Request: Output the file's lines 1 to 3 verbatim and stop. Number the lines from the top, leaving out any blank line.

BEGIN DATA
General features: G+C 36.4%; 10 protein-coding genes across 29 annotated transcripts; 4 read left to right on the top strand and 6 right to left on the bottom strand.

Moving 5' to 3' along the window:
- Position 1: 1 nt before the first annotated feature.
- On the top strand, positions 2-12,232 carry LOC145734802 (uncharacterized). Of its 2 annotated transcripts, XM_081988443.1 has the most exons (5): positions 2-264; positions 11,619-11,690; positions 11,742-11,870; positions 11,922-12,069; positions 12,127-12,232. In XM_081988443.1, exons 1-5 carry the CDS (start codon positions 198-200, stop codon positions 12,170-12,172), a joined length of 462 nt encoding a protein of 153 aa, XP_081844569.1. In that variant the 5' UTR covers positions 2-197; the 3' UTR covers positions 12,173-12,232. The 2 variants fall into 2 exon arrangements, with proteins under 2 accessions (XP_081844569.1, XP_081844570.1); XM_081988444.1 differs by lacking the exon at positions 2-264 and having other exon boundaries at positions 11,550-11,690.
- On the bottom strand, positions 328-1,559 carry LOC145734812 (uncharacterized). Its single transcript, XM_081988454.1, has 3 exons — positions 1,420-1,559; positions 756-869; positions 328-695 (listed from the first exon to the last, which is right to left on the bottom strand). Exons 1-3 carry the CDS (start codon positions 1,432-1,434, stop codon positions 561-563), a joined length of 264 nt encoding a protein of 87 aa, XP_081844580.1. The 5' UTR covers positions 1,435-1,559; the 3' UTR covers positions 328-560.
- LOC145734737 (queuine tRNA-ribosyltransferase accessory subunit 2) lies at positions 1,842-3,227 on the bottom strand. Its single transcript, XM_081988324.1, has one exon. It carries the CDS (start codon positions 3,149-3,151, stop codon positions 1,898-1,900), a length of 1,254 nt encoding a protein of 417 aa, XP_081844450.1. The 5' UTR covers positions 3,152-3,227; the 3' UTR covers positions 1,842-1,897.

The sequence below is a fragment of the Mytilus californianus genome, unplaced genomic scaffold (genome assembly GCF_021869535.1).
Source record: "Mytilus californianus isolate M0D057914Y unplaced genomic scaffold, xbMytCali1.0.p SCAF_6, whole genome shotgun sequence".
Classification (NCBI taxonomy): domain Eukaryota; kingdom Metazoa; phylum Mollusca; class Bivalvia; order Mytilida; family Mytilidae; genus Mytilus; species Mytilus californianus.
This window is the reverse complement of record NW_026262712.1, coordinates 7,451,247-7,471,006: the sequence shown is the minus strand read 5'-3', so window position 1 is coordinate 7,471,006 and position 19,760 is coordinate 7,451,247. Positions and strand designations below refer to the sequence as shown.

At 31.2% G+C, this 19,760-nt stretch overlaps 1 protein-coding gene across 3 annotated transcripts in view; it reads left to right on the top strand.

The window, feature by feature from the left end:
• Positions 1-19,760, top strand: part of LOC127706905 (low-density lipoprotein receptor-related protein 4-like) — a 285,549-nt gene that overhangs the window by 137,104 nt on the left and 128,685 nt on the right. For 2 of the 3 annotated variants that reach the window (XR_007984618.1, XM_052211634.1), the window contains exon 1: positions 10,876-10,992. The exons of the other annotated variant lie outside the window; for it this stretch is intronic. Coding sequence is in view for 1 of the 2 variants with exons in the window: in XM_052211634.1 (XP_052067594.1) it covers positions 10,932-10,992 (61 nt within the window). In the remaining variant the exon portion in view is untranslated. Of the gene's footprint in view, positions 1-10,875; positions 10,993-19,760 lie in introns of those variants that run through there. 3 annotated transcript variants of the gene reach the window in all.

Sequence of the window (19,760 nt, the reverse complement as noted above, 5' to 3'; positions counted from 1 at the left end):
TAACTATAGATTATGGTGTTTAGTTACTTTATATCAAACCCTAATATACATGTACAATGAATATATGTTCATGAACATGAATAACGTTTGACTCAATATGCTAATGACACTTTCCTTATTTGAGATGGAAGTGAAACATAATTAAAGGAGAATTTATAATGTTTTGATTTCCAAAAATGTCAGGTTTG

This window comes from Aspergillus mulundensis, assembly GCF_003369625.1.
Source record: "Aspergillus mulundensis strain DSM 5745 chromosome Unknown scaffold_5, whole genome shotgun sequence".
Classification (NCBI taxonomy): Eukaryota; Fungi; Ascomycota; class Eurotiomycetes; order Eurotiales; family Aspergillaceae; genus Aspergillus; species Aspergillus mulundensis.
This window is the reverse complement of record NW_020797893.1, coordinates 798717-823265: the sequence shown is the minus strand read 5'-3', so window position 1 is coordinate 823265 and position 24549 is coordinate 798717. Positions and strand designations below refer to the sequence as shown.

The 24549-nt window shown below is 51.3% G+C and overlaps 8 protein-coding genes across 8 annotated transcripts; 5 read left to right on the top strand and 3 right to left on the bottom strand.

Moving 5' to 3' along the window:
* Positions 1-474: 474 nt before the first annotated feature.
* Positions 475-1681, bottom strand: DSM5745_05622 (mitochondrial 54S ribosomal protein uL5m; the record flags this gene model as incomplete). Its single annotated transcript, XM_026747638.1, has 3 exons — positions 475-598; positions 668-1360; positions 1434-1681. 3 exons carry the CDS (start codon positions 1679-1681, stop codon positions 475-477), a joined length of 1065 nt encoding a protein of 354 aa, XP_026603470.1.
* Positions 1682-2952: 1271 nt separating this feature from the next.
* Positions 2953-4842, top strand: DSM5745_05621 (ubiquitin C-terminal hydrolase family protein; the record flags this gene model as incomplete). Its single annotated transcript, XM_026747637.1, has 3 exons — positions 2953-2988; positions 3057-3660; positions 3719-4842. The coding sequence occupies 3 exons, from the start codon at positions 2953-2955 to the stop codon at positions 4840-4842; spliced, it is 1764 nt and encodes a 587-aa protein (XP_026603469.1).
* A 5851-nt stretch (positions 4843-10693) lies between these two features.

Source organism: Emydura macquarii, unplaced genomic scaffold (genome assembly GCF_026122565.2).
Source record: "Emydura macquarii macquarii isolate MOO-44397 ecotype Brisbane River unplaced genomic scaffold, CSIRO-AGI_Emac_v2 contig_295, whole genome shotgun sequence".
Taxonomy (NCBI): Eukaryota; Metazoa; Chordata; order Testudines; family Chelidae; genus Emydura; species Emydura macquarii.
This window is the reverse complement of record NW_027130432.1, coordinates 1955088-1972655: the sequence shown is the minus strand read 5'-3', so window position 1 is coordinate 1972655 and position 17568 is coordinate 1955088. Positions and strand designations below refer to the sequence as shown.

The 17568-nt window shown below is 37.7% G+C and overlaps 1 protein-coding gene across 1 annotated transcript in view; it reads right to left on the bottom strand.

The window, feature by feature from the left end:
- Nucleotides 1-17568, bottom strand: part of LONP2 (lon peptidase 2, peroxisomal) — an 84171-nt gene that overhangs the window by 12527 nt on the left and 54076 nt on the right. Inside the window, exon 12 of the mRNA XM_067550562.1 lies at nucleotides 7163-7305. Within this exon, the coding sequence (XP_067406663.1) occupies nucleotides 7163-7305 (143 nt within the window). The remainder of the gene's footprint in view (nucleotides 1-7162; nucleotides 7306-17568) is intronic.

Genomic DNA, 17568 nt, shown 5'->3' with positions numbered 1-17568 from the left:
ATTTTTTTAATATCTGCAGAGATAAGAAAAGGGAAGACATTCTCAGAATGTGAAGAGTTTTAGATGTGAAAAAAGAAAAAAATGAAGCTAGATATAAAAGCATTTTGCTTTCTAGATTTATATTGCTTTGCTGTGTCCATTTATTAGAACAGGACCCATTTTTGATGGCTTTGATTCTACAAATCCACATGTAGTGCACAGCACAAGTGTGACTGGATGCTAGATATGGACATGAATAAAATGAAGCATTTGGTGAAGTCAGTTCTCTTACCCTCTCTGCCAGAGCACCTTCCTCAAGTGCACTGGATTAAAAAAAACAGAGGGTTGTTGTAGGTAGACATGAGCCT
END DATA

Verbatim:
General features: G+C 36.4%; 10 protein-coding genes across 29 annotated transcripts; 4 read left to right on the top strand and 6 right to left on the bottom strand.

Moving 5' to 3' along the window:
- Position 1: 1 nt before the first annotated feature.